Best way to remove magnetism from knives?

Discussion in 'General Knife Discussion' started by stormshadow, Feb 3, 2012.

  1. stormshadow


    Dec 15, 2003
    Funny question; I've had my knives on a magnetic holder on the wall for about a year now, and they are all rather magnetic (ie the knives are now weak magnets and are attracted to each other and other pieces of metal). Assuming I was to no longer store them on the magnetic strip, what would be the easiest way to remove the magnetism? Will is naturally decay over time? It's not really a big deal, just a little annoying.



    Nov 2, 2011
    Go to your local hardware store and let them know that you need a magnetizer/demagnetizer. It's a little cube with two slots (one for each function) so that you can magnetize or demagnetize tools. If you can find one with slots large enough, you should be able to demagnetize your blades.....hopefully.
  3. stormshadow


    Dec 15, 2003
    Thanks very much, I had no idea such a thing existed. This actually prompted me to research how to build them online, and apparently some people just use strong earth magnets. I had some kicking around, so I tried rubbing them on the blade, and sure enough, it removed the magnetism! Problem solved!



    Nov 2, 2011
    Glad to hear the problem was solved!

  5. Justin King

    Justin King

    Nov 8, 2009
    In my experience the cheap little things they sell at hardware stores don't completely demagnetize, and in your case may not make much difference at all. An electric demagnetizer is the right tool for the job and are not availible at most hardware stores. The price point might make them less than appealing for your purpose also.

    You can make one if you are handy, by removing the armature from a AC electric motor and wiring it up so that you can power up the wire coils in the housing. Put the blade inside the housing, power up the coils, and pull the blade back out. This can be a little unnerving, the blade tends to vibrate and you might wonder if you've been electrocuted. I haven't noticed any permanent effects though:)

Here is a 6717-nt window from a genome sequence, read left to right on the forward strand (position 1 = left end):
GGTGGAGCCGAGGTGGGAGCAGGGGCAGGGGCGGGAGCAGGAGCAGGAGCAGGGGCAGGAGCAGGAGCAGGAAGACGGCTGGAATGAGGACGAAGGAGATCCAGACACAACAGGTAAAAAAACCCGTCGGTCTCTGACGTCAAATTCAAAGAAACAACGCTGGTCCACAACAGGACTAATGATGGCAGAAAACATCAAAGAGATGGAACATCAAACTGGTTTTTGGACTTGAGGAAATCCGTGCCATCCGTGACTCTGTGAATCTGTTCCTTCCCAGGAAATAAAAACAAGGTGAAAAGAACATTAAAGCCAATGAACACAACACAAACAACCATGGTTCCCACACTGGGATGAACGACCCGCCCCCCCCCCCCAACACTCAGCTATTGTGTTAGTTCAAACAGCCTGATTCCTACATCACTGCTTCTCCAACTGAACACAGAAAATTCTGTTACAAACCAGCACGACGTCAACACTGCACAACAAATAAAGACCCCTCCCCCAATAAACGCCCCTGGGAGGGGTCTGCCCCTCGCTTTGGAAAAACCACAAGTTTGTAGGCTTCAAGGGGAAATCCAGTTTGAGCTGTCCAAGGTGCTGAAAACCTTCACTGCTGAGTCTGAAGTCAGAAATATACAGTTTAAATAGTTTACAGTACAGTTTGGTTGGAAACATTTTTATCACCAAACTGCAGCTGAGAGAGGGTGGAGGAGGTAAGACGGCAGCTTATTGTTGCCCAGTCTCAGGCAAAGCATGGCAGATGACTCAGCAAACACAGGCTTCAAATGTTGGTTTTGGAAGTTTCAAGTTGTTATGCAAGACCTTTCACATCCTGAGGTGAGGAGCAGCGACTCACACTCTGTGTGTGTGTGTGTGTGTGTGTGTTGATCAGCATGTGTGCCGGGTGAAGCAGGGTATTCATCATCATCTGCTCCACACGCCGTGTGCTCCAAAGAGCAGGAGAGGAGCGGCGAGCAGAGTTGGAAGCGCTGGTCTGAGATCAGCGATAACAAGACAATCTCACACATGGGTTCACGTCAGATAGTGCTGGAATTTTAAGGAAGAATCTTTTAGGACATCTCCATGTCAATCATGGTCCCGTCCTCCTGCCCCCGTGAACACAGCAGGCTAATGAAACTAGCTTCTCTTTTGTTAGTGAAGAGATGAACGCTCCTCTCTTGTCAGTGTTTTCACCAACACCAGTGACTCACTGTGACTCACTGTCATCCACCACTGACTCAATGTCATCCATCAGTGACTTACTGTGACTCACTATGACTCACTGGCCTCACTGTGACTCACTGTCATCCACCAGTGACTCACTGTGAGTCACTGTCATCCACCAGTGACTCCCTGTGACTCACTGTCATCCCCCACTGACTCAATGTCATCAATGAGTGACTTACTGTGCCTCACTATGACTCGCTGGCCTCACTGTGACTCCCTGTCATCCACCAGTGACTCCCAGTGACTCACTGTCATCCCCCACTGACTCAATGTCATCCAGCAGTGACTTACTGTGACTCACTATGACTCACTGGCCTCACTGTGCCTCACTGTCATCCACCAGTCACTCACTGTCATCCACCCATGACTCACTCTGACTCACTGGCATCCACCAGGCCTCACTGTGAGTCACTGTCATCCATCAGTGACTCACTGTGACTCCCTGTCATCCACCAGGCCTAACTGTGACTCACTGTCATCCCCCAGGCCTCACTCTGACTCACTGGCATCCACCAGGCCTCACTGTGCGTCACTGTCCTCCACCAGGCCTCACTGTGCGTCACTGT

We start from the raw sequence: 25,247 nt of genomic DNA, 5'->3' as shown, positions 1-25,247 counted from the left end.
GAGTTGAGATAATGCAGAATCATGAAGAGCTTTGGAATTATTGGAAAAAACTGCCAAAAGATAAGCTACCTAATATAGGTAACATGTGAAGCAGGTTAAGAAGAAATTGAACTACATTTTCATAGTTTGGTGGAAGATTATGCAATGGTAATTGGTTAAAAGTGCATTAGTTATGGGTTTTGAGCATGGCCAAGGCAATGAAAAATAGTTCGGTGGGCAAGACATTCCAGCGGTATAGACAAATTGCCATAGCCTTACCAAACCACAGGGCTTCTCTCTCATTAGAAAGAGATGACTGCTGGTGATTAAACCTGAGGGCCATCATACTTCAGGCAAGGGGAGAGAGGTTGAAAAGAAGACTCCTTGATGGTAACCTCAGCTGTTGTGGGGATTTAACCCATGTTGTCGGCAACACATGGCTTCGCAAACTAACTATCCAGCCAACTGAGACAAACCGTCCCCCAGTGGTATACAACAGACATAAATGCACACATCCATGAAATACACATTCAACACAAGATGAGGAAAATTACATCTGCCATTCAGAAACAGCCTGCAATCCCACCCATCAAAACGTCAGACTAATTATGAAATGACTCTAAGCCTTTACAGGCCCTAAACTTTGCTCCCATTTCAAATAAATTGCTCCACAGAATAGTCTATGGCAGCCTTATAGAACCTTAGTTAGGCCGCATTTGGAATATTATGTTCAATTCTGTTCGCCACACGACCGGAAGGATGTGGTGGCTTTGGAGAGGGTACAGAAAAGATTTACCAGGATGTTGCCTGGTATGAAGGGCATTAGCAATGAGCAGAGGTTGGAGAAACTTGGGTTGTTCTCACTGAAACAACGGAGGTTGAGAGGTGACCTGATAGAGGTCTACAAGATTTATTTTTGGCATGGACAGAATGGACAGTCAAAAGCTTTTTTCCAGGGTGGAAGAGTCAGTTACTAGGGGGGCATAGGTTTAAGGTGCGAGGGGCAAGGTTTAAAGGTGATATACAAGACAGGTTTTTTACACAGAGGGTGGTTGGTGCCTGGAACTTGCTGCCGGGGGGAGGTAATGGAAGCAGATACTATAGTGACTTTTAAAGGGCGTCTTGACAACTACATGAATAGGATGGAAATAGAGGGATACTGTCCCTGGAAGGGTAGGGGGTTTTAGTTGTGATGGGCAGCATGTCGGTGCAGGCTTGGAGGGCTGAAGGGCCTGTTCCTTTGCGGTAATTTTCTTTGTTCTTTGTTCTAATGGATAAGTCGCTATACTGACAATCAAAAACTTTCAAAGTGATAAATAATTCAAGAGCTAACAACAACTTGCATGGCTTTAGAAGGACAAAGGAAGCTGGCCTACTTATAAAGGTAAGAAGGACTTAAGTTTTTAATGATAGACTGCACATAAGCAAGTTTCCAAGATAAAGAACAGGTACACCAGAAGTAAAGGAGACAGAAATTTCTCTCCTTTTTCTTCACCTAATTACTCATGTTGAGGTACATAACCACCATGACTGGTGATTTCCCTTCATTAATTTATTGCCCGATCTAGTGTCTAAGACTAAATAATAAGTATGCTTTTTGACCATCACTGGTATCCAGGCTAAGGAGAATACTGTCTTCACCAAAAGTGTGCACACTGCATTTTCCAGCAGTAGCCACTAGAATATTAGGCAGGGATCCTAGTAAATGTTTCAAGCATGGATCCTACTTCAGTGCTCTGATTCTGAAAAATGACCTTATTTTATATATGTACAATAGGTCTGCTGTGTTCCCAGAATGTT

You can probably find a jeweler's shop or a watch repair shop that will demag them for you for a fee.
  6. FortyTwoBlades

    FortyTwoBlades Baryonyx walkeri Dealer / Materials Provider

    Mar 8, 2008
    It's worth noting here that it's possible to receive electric shocks that do minor nerve and tissue damage without feeling it directly. I forget where, but I read an article once that went over it. I think it might have had to do with tesla coils or something.
  7. Mahoney


    Mar 8, 2006
    TV repair shops used to be another good place to find a demagnetizer. Now that's it's all LED or Plasma screens, maybe not...
  8. ohmyheckinslc

    ohmyheckinslc Gold Member Gold Member

    Nov 4, 2005
    Well... since you asked... Simply heat the blade up until magnets no longer stick to it... someplace around cherry red.. then... well... you'll either have to have it heat treated again, or just chuck it and buy a new one. :)
  9. cutter17


    May 16, 2006
    A magnet is a magnet because all the atoms within it are lined up in the same direction, all the positive ends are turned in one direction, and the negative poles in the opposite direction. So to demagnetize something you have to jumble up the atoms. One way is to drop the item on the floor, maybe several times. The earth magnets you used did the same thing that a drop does, and that is to scramble the atoms so that they are no longer aligned.
  10. Joshua J.

    Joshua J.

    Feb 27, 2005
    I just tested my induction coil cooktop, the spoon went from picking up multiple screws to having no discernible magnetism.
  11. asupernothing


    Feb 10, 2011
    Most stores have demagnitizers built into the check out counter, to disarm the security tags. Just swipe it across the counter. (not all places will have them) That's how I demag my tools and stuff that gets magnetized...

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